The Anti-Ad Server

Welcome. This project serves up random banner ads that are parodies of actual web advertising or critical of modern day consumer culture capitalism.

Note that these banners are hypotextual, i.e. they (probably) do not link to what they describe. Each image and the URL it links to are independantly and randomly determined, each time you load the page. This virtually guarantees that these ads are not simply a "countercultural version" of marketing. Clicking on a banner for X will not take you to X's web site, but may instead take you to site Y or Z. (there is some probability that a link may happen to match up with the banner you see, but this is a rare occurance... besides, who clicks on these things anyway?)

More ads and more links are coming soon....

However, you can already use the anti-ad server - simply link to it from your pages with HTML code like this:

<a href=""><img border=0 src=""></a>

For more information, write to us.

Designers: We need more banners! If you'd like to contribute, let us know!

A joint concept of,, and

Contributing Designers include:


December 28, 2001:
Technology progress: The anti-ad server software was switched over from CGI to mod_perl, which means a speed increase per request of at least 100%. The random quotes on the bottom of Detritus pages also is mod_perl now, and gradually more CGIs will be ported over.

September 6:
Date: Thu, 6 Sep 2001 09:29:14 -0700 (PDT)
From: Steev Hise 
To:  [email protected]
Subject: Re: stealing anti-ads

Mon, 20 Aug 2001 found [email protected] writing:

->This message was sent by someone looking at:
->while i admire the anti-ad server, of which i have just
->become aware, i am also hugely pissed that you have
->stolen my work without asking permission. you will
->please remove my banners from your system promptly.
->- john wooden

 Please accept our apologies. We did credit you, and when
looking at your site we didn't imagine that
you'd be this uptight about permissions. After all, you must
realise that most of your banners are themselves collages of
other people's work for which, I would guess, you did not
receive clearance to use. For example, I doubt that you
obtained permission to use the photo of the Wendy's
hamburger that appears in your "yummy dolly" banner.
Something to think about, perhaps.

At any rate, our aim is not to irritate other artists, at
least not usually (haha).  So I've removed the 3 banners
that I believe were yours. Let us know if there are other
images you notice on the Anti-ad site that you consider to
be your property, but as far as I can tell that's all of

best wishes,

Steev Hise, Curator

July 3, 2001

Apparently an ISP in Michigan has been cracked, and the crackers placed banners from the Anti-Ad Server on the victim's web site. We are investigating this gross misuse of our banners! Please do not use Anti-Ads for Evil! We take no responsibility for actions taken while viewing or using Anti-ads. The opinions expressed by each anti-ad is that of the individual designer of that ad, not neccesarily that of or of the site which the banner links to (as mentioned above, the links and the images are totally and independantly random).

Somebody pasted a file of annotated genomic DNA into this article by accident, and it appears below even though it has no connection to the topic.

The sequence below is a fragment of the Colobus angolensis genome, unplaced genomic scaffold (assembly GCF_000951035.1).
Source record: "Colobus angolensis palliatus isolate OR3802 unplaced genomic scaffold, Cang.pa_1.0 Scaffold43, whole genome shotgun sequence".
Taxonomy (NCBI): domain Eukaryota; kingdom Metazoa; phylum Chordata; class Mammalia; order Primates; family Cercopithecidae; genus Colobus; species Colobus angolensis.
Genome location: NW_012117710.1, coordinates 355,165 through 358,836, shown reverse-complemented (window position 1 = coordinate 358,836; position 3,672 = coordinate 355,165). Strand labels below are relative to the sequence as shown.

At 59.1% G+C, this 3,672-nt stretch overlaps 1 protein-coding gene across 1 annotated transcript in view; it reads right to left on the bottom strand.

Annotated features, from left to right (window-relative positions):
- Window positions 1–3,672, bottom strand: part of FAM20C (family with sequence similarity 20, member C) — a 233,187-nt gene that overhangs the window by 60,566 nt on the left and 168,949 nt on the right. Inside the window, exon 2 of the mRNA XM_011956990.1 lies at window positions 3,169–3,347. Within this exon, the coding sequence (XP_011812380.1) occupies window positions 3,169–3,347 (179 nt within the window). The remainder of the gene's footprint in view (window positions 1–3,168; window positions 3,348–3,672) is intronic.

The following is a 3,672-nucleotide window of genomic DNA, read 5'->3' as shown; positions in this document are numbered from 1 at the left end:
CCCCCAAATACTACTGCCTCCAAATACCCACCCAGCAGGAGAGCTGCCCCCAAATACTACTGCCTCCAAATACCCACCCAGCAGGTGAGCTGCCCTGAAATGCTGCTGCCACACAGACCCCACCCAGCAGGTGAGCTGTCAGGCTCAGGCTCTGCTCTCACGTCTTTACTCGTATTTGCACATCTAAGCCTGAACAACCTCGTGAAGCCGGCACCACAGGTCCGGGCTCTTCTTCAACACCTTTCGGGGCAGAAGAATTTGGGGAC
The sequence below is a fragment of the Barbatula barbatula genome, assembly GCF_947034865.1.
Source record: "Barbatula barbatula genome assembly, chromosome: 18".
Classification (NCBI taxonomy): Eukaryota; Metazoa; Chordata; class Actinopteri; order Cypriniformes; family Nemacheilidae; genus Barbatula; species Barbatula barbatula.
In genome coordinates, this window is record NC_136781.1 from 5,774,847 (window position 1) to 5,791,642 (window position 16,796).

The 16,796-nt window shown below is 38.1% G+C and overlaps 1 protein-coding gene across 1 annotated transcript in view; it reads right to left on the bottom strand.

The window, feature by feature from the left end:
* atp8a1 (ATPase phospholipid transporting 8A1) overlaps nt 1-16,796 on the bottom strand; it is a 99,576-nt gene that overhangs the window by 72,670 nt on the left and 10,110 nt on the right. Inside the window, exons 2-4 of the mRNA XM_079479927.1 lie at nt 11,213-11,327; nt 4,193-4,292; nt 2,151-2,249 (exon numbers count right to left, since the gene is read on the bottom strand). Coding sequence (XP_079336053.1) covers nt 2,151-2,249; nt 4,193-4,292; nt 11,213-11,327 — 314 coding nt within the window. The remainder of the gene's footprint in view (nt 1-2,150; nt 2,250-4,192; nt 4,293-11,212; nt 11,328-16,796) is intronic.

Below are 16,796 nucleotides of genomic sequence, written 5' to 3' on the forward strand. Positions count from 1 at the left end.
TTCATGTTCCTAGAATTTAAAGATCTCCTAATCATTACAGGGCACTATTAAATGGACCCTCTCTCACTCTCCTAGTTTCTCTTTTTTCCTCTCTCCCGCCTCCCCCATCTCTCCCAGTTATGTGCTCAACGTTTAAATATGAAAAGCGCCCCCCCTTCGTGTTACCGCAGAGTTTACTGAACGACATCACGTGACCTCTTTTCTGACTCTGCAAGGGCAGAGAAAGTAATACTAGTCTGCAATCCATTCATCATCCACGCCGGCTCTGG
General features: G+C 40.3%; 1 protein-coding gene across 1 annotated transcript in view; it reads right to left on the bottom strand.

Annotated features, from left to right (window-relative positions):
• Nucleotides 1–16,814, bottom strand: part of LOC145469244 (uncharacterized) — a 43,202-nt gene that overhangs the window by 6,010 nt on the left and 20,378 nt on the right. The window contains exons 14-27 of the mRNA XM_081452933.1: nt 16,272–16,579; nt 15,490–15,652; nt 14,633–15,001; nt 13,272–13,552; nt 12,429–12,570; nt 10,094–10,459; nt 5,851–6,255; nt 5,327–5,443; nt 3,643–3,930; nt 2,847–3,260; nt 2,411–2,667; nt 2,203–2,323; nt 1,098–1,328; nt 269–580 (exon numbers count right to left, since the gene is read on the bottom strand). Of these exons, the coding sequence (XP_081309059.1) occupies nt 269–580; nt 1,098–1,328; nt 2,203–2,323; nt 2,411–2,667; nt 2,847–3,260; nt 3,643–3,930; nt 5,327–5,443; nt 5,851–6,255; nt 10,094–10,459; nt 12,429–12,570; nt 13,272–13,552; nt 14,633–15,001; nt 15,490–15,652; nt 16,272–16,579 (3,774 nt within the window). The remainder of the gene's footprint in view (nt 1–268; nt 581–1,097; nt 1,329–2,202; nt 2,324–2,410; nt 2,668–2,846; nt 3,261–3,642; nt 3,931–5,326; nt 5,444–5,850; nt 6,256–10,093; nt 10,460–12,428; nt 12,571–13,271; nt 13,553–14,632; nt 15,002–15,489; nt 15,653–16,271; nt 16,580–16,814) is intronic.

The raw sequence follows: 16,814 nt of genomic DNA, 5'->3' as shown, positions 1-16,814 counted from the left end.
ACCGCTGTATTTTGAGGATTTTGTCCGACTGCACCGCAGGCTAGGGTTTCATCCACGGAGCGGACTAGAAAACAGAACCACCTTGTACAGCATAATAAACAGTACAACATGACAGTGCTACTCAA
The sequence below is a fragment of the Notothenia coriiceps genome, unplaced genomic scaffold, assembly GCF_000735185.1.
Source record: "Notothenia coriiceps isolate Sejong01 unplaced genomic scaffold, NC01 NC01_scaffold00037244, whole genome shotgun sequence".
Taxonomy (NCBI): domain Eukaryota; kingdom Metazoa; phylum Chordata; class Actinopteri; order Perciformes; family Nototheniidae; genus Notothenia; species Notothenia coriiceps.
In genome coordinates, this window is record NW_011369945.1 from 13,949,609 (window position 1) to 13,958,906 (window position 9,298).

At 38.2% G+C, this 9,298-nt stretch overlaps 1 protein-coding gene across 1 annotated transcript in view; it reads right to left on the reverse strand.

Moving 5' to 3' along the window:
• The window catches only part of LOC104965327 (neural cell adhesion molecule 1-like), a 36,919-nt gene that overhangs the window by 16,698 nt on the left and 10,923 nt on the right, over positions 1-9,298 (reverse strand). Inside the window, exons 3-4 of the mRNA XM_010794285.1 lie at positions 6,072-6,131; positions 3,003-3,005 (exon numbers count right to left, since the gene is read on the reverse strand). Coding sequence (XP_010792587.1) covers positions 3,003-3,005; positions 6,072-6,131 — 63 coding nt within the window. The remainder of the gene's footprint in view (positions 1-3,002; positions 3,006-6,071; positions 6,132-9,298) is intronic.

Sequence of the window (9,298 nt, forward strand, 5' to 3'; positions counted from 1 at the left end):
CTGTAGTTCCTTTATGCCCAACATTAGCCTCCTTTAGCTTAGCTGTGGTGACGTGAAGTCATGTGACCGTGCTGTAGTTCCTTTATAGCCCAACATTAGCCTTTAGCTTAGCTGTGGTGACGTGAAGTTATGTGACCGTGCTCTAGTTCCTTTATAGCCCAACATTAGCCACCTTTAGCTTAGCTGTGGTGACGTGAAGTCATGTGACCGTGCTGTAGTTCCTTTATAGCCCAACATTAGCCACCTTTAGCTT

Date: Tue, 3 Jul 2001 16:01:38 -0700 (PDT)
From: Steev Hise 
To: Renee.Bruce 
Cc: admin  AT
Subject: Re: anti-ads

Tue, 3 Jul 2001 found [email protected] writing:

->This message was sent by someone looking at:

->We would like to know how you monitor the people that
->choose to have your ads put on their sites?

->We are a local, family based ISP, and we were hacked,
->and the ONLY evidence of this hack, was your "banners"
->with suicide promotion, terrorism promotion, and all out
->illegla and immoral activites being placed on our site.
->This has been handed over to out legal department, and
->it will be investigated to the full extent of the law.
->Maybe you should rethink the content of your banners.
->Making fun of GE, or IBM is one thing, but promoting
->suicide, terrorism, etc., is completely on a different

Hi Renee,

As a system administrator I've been victim to the
unauthorized accessing and use of my servers a few times
over the years as well, and I know the feelings of
frustration and anger that can occur at such times, and the
desperate searching for ANY clue as to why and how the
break-in occurred.

So I'm happy to do whatever I can to assist you in your
investigation.  The only "monitoring" of Anti-Ad usage that
we do is via standard web server logs.  I can provide you
with copies of the relevant logs if you'd like.

Of course, as one can read on the mission page, which you've
seen, participation in the anti-ad project is totally
voluntary and open to anyone, free of charge, and we exert
no control over who uses the banners and for what purpose.
You're also probably aware, if you have any sort of HTML
experience, that any images and any links anywhere on the
Web can be placed on any web page anywhere else on the Web.
So, if you're saying that some unscrupulous hackers chose to
place the anti-ads on pages where they were not authorized
to do so, that's unfortunate, but hardly something can be blamed for.

Do not hesitate to write again with further questions or
requests for information.  As I said, I'm happy to help.

To change the subject, thank you for your comments
concerning the content of the ads.  We here at
will take them under advisement with the attention they are

Sincerely yours,

Steev Hise, Would-be World-Wide Web Wizard (WWWWW)
steev   AT
*Recycled Culture:
Q: Have you been listening to a word I've said?
A: That's nice dear...

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